Newspaper Page Text
Miss Margaret Neil Social Editor.
Mrs. John W. Lyles has returned
Miss Maggie B. Turner went to
attend the Fair.
Dr. Boykin Lyles, of Spartanburg,
spent last week in town.
Miss Rae Stevenson spent the
week-end at her home here.
Miss Lutie Robertson spent the
week-end at her home here.
Dr. and Mrs. L. A. Riser, of Co
"bi, spent Wednesday in town.
Mrs. D. L. Stvenson is spending
several days with Mrs. Julia Long.
Mr Sam Jordan, of Baltimore, is
visiting Mr. and Mrs. J. M. Har
Mrs. Tom Jordan spent this week
with Mr. and Mrs. Frank Jordan in
Mrs. . G. Martin and Miss Mat
tie Martin spent last week at Gre'at
. Dr. and Mrs. R. H. Boulware, of
Rock Hill, are visiting Mrs. Frank
Miss Ray Matthews is spending
-everal weekb in Columbi with rel
Messrs I. 1M Brice and Marion
Boaley, of Columbia, spent Sunday
Mrs. A. C. Timms and little Miss
Marjorie spent the week-endlin Char.
Miss Ella Beaty spent the week
end in Gaffney with her sister, Mrs.
W. A. Haffner.
Mr. Cliftord Gladden, of Charlotte,
visited his sister, Mrs. A. W. 73rawn,
Mrs. L. D. 'Spencer left on Tues
- day for Charleston, where she will
spend the winter.
Lieut. Marcus Boulware, of Camp
Benning, Ga., is here on a short
leave of absence.
Mr. Clarence Arnold, of Colum
bus, Ga., spent the week-end with
F. L. Candee.
Mrs. Robert Hood is spending this
week in Columbia with her daugh
ter, Mrs. William Lever.
Messrs. U. G. DesPortes, D. A.
Crawford and S. C. Kennett spent
last Friday in Greenville.
Mr. and Mrs. A. L. V. Wilson and
children are at the home <f Mrs.
John Seigler for several weeks.
Miss Mary Seigler, wo is teaching
in Hickory, N, C., this session, spent
the week-end at her home here.
Mrs. W. P. Peyton is spending this
*week in Dlarlington with her par
ents, Mr. and Mrs. W. D. Brunson.
Miss Susie Dawson, field director
of the Red Cross in South Carolina,
- spent several days in town last week.
Miss Kathleen Willingham of the
Chicora College for Women, Colum
bia, was at home for the week-end.
Mr. and Mrs. J. M. Workman and
little daughter, of .Raleigh, N. C.,
are visiting the Rev. and Mrs. G. G.
Mrs. J. P. Caldwell has reti'rned
from a visit of several weeks to her
son, Dr. J. P. Caldwell, in Char
Miss Ruth Wallace and Mr. D. A.
Holladay, of Columbia, were the
guests of Mrs. H. E. Caldwell for
Mrs. Longstreet Gantt returned on
Tuesday from an extended visit to
-c daughter, Mrs. Ernest Fergu
son, in Charleston, W. V'a.
Mrs. Jack McLaurin and little
daughter, of Dillon, spent part of
this week with her parents. Senator
and Mrs. G. WV. Ragsdale.
Mrs. M. M. Stewart and Mr. F.
M. Clarke were called to Greenwood
on Tuesday on account of the serious
illness of little Miss Isabel Martin.
Misses Margaret Brice, Margaret
Ketchin, Bertha Turner, Merril Tur
ner and Etta Lee Scruggs of Win
thop College, spent the week-end at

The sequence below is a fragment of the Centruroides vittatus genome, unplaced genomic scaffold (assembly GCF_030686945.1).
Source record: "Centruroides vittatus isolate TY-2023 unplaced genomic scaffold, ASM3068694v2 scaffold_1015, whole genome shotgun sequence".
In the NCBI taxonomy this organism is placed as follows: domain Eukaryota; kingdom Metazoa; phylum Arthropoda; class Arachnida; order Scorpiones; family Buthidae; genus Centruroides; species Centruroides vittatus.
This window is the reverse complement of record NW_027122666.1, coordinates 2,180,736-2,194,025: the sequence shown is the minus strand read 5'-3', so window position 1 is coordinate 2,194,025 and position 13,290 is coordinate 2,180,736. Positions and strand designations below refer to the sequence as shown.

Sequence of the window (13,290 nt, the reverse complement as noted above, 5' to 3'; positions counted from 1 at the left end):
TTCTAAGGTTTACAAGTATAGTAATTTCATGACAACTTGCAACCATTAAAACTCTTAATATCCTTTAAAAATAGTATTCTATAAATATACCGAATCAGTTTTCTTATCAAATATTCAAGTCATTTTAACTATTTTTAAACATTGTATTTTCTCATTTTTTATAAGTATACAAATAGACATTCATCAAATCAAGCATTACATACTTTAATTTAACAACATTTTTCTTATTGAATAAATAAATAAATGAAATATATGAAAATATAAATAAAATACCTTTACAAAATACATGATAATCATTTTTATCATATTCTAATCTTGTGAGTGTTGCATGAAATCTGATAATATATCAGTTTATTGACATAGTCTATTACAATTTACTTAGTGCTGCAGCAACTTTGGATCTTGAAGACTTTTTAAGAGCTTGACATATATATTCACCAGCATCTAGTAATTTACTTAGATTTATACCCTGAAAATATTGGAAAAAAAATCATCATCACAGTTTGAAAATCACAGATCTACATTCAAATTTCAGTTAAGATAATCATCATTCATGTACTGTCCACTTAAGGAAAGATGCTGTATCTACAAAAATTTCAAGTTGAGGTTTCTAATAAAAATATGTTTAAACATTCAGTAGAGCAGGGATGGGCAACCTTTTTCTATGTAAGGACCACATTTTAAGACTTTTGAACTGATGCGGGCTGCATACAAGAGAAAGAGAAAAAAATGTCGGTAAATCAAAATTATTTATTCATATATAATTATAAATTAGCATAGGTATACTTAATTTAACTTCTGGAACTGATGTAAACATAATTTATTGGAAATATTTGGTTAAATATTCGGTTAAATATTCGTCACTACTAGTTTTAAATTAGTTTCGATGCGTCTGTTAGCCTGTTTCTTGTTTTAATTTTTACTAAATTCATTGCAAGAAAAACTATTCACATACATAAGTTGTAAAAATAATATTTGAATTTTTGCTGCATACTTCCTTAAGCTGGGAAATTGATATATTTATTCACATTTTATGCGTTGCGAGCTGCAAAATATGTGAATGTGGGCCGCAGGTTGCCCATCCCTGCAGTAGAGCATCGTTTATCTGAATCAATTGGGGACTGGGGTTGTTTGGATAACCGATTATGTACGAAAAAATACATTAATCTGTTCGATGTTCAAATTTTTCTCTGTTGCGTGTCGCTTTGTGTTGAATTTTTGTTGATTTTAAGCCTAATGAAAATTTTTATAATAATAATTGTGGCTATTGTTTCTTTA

Mrs. A. Lee Scruggs returned from
the Cohunbia hospital on Tuesday
afternoon, where she undewent a se
rious operation.. Her many friends
will be delighted to know that she
Mr. and Mrs. Moffat McDonald re
turned to their home in Columbia on
Tuesday, after spending last week
with Mr. and Mrs. J. E. McDonald.
On Wednesday morning Rev. W.
P. Peyton received the sad news 01
the sudden death of his sister-in
law, Mrs. M. M. DePass, of Dar
MRS. GADSDEN ENTERTAINS
LOCAL CHAPTER D. A. R.
Mrs. F. M. Gadsden was hostess
to the Thomas Woodward Chapter of
the Danghters of the American Rev
olution at its October meeting on
Friday afternoon. The roll call was
answered with the names of historic
homes in the United' States, Two
very interesting papers were read,
one on the battle of Kings Moun
tain, by Mrs. M. W. Patrick, the
other, the Economic Development of
South Carolina Following the Revo
lution, by .Mrs. J. H. Cathct% It
was unanimously voted pt this meet
ing to ask :the State Oonvention of
the D. A. R. to meet in Winnsboro
next fall. Chicken salad, sandwich
es and coffee wete served.
PREPARATION'bF PARCELS FOR
Dpe to the 6flfure of platrons prop
erly. to prepair pakeels for the
mails, and to the action of many of
1'es in ac'cepting improperly pre
ared .parcels, many have beei'dam
aged in transit, resulting in com
'oaints egainAt. the service *nd .losses
a Ts also itas. addi
onal heavy expene, as in the lar
ger -offices two or - more employees
are engaged regularly in re-wrap
ing improperly prepared packages
received from other ocfis.
During the month .of November
the American Railway Assochtion
and the American Railway Express
wil conduct a "Perfect Package
It is urgently requested that all
persons having occasion to ship
Packages by mail to be very careful
and wrap them properly. In this
-v only win tey be received by the
pbt office department.
COMMUNITY HOUSE PROGRAM.
Friday night, October 28.-,Elsie
Ferguson in "Sacred and Profane
Love." This is the play sle starred
in while on the stage. For two years
it. was the sensation of Brodway.
Seldom we get an opportunity to
have a star of 'a dramatic show to
interpret the same show for'the. mo
vies. This is truly -a wonderful play
and you ought not to 'miss the chance
>f seeing it.
Monday,. October 31.-Viola Dana
in "Puppets of Fate." You remem
ber how well you liked her in "Cin
derella's Twins." Also a Christie
Comedy, 2 reels.
Wednesday, Nov. 2.-A Cosmopol
itan production, "Straight is the
Way." A superfeature that pleases
THE EED CROSS CAR.
In Fairfield county the nurse is
supported by tihe county, but the
Red Cross Chapter, until th'e past
few months, when funds ran low,
*has given the nurse her transporta
*tion by supporting her car. Thus it
was the Red Cross that made it pos
sible for the health work to reach